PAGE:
“In real life we don’t know what’s going to happen next. So how can you be that way on a stage? Being alive to the possibility of not knowing exactly how everything is going to happen next – if you can find places to have that happen onstage, it can resonate with an experience of living.”
Samuel Shepard Rogers III was born on November 5th, 1943 in Fort Sheridan, Illinois. His parents were both teachers and his father, a retired bomber pilot, also ran a farm. As Shepard puts it, he was also a “dedicated alcoholic”, who brought disunity to the family.
The Shepard’s lived a transient lifestyle, and eventually arrived in California, where Shepard started to define the man he would become. When not in class or working on a horse ranch down in Chino, he could be found experimenting with acting and writing, chiefly poetry. At the time, it was an interest, nothing more.
After graduating in 1961, Shepard enrolled at the Mount San Antonio Junior College, where he studied agriculture. There, he was exposed to art the likes of which he’d never experienced before: jazz, abstract expressionism, the writing of Samuel Beckett. His interest enflamed, and became a passion.
When the Bishop’s Company Repertory Players – a travelling theatre group – came through town, Shepard leapt at the opportunity to travel with them. For the next two years, he would travel America, honing his skills, and experiencing a fresh perspective on life.
Eventually, he settled down in New York, working as a busboy at a local nightclub while developing his first plays; avant-garde pieces for performance on Off-Off-Broadway.
He was a natural. In 1964, Cowboys and The Rock Garden debuted as a double bill. Two years later, he won the first three of six Obie Awards he’d claim over the next three years with Icarus’s Mother, Red Cross, and Chicago – which he wrote in just a day.
The win was unprecedented, as was Shepard’s ability to explore various genres. La Turista was a bleak chamber piece. The Unseen Hand, which would inspire Richard O’Brien to create The Rocky Horror Show, science-fiction.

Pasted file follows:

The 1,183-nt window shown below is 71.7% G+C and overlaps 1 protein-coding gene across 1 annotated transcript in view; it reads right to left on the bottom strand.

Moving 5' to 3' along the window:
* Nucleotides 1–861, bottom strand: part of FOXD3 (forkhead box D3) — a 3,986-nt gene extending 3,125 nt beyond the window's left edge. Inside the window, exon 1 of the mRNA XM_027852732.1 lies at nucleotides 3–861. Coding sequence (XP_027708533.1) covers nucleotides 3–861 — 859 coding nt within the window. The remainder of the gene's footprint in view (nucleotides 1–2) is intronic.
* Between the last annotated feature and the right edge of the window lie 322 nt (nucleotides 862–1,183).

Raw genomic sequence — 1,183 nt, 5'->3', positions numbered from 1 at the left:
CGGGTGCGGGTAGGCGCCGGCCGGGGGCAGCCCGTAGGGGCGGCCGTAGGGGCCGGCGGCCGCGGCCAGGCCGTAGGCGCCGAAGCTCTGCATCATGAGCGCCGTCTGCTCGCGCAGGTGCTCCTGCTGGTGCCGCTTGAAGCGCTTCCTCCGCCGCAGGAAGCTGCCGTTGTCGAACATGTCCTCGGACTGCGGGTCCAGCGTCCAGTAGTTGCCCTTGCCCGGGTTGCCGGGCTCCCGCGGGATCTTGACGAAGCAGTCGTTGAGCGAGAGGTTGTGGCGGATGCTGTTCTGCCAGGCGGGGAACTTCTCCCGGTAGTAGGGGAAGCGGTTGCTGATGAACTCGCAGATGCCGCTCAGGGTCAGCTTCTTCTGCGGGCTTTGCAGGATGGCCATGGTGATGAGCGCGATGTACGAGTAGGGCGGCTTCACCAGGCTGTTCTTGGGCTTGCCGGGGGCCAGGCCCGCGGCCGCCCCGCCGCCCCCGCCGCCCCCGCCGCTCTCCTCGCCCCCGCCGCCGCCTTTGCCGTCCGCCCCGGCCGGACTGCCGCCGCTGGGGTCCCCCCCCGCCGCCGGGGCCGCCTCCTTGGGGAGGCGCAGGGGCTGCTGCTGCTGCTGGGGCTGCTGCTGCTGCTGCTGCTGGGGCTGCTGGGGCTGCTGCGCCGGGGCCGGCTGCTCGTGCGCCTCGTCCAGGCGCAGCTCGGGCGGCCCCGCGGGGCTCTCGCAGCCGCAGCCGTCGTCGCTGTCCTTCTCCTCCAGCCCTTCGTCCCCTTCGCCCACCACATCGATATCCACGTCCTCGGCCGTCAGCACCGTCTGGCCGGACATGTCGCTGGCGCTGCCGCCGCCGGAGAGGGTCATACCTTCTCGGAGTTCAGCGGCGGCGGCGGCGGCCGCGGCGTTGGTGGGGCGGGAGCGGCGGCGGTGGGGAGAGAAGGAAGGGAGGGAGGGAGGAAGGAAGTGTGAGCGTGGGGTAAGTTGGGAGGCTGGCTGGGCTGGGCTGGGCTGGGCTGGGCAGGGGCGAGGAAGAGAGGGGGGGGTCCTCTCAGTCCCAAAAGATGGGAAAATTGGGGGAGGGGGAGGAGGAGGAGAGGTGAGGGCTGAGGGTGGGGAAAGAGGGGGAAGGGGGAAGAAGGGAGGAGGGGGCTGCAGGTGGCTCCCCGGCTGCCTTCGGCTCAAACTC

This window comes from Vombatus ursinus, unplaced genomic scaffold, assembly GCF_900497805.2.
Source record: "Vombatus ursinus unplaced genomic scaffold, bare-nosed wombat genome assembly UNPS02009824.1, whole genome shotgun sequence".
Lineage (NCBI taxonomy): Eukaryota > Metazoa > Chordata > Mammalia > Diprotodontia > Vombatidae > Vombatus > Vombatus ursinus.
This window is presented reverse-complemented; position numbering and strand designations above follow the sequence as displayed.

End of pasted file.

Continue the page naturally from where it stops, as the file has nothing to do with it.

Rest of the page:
“The funny thing about having all this so-called success is that behind it is a certain horrible emptiness”, mused Shepard, who spent the rest of the decade expanding his horizons. He wrote two screenplays, and played drums for The Holy Modal Rounders on two of their albums.
Marrying actress O-Lan Jones in 1969, the family moved to the UK, where Shepard continued to explore new avenues for his talent.
“When you hit a wall – of your own imagined limitations – just kick it in.”
He’d publish a book, travel as a musician in Bob Dylan’s Rolling Thunder Revue, first act on screen, first direct in the theatre, and teach throughout the 70s, all while continuing as a playwright.
Buried Child, one of the plays in his Family Trilogy, would see him awarded the Pulitzer Prize in 1978. In 1983, his performance in The Right Stuff resulted in an Academy Award nomination for Best Supporting Actor.
In all, Shepard wrote 44 plays, 14 films, and a range of short stories, essays, and songs. He won 10 Obie Awards in 18 years – an incredible feat. Beyond his Pulitzer Prize and Academy Award nod, he was nominated for an Emmy, was recognised in 2009 as a PEN/Laura Pels Award as a master of the theatre, and was inducted into the American Theatre Hall of Fame.
“I hate endings. Just detest them. Beginnings are definitely the most exciting, middles are perplexing and endings are a disaster…The temptation towards resolution, towards wrapping up the package, seems to me a terrible trap. Why not be more honest with the moment? The most authentic endings are the ones which are already revolving towards another beginning. That’s genius.”
Sam Shepard died on July 27th, 2017.
Over 50 years, Shepard set a precedent for excellence in the arts that transcended his accolades. He was a visionary, an inspiration, whose words will carry on in the many industries on which he left his indelible mark.